Home PlanetYucaEnvironment In the Oaxacan Mixteca region, the fight for water has a woman’s face

In the Oaxacan Mixteca region, the fight for water has a woman’s face

by Yucatan Times
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In the Oaxacan Mixteca region, Maribel and Graciela seek to raise awareness among children and adolescents about water conservation and alternative uses.

Maribel Sarabia Galicia and Graciela Cruz López do not know each other, live in different places, and have different jobs, but they share similarities: they are both experiencing the effects of water scarcity, and they are both influencing their communities to confront the prolonged drought in the Oaxacan Mixteca region.

Maribel is 36 years old and serves as a council member in Santiago Yolomécatl, where she promotes water conservation. This is crucial as the aquifers are the main source of water supply for her community, which has 1,922 residents, with 54% being women and 46% men, according to the 2020 Census by INEGI.

“We have an awareness campaign to ensure that the water provided by pumping is not wasted, and it is used only for essential purposes, such as bathing and household chores,” she explains.

On the other hand, Graciela decided to become a community water advocate to raise awareness among children and adolescents by showing them alternative ways to use water, given the long dry seasons in the community of Guadalupe Monteverde, in the municipality of San Antonino Monteverde.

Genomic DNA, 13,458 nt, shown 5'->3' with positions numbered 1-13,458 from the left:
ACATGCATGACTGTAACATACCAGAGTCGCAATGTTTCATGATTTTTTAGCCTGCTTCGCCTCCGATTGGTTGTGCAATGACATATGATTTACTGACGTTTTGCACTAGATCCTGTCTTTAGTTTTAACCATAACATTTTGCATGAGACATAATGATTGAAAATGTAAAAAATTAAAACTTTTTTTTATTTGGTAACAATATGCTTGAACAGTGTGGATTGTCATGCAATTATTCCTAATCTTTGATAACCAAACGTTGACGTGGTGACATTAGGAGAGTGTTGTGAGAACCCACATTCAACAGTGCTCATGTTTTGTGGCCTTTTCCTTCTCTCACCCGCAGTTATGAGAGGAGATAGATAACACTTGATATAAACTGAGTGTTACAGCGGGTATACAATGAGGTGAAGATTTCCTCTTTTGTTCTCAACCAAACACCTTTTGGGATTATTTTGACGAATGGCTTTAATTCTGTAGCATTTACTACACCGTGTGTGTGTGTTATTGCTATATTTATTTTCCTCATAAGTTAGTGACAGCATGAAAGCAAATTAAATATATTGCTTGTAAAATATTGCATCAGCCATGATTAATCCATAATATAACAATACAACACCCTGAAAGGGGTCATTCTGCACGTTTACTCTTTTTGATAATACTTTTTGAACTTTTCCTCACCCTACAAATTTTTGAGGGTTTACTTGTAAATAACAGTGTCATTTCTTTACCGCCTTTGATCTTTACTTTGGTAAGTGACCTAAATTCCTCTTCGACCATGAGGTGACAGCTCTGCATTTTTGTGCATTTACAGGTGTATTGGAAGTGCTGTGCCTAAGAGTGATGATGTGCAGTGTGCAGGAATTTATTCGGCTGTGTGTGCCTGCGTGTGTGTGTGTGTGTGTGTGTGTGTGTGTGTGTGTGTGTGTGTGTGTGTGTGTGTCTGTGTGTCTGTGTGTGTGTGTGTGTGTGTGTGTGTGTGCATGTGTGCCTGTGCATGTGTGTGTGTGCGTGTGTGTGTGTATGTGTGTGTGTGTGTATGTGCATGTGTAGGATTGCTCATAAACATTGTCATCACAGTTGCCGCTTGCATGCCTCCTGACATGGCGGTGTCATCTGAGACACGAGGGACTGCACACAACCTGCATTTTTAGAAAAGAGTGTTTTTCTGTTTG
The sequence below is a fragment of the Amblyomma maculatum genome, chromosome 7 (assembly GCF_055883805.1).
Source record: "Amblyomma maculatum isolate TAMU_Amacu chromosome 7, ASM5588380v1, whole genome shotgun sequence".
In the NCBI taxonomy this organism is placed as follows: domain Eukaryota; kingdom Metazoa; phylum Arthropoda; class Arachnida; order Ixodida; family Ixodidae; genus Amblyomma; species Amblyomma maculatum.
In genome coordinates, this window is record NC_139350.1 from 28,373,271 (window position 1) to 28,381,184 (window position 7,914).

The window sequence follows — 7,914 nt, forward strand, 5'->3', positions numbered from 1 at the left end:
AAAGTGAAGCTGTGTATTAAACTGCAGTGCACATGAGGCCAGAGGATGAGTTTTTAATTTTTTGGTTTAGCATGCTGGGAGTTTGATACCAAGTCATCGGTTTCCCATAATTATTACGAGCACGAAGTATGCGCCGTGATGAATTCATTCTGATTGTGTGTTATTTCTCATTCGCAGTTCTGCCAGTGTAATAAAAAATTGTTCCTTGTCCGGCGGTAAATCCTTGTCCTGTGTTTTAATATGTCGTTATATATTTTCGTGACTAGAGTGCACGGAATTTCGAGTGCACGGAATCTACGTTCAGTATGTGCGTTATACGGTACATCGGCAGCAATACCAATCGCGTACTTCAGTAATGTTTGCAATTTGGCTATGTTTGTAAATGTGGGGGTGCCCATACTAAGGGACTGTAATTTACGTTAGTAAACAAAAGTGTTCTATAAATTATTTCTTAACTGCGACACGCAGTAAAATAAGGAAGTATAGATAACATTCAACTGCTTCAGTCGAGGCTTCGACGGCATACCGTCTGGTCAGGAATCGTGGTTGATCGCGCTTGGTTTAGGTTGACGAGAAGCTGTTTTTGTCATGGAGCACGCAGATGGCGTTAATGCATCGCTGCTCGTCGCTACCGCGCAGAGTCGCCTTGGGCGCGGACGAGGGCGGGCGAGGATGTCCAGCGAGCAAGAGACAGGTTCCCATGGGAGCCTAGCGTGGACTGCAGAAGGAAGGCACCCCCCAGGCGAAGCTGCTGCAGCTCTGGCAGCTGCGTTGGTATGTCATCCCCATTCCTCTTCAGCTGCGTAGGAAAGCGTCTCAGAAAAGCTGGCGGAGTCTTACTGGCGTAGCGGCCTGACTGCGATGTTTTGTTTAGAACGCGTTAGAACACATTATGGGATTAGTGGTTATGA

“About ten years ago, water scarcity began, and more so now due to climate change. It doesn’t rain as it used to, and it’s hotter now; the temperature is higher. It wasn’t like this ten years ago,” she recounts.

The stories of Sarabia Galicia and Cruz López, along with eight other Mexican women, are part of the “Ellas Hablan Por El Agua” (They Speak for Water) campaign, aimed at raising awareness of the work of women who advocate for the responsible management, treatment, conservation, and regeneration of water resources in Mexico.

The campaign, led by the Avina Foundation in collaboration with non-governmental and private assistance organizations, highlights the experiences of these water defenders who, from their local environments, are committed to water care and sustainability.

Their testimonies illustrate how they promote practices for water and aquifer conservation through leadership and participation in decision-making processes.

Furthermore, each of these women shares their work and the challenges they face in water management and sustainability in the states of Campeche, Chiapas, Oaxaca, Veracruz, and Yucatán.

Most of these women are heads of households responsible for domestic and community water usage. They are the ones who daily cope with the lack of basic water supply. However, they still have limited roles in community management decision-making.

The stories of these water advocates included in the campaign are available on YouTube and can be found using the hashtag #EllasHablanPorElAgua.

TYT Newsroom

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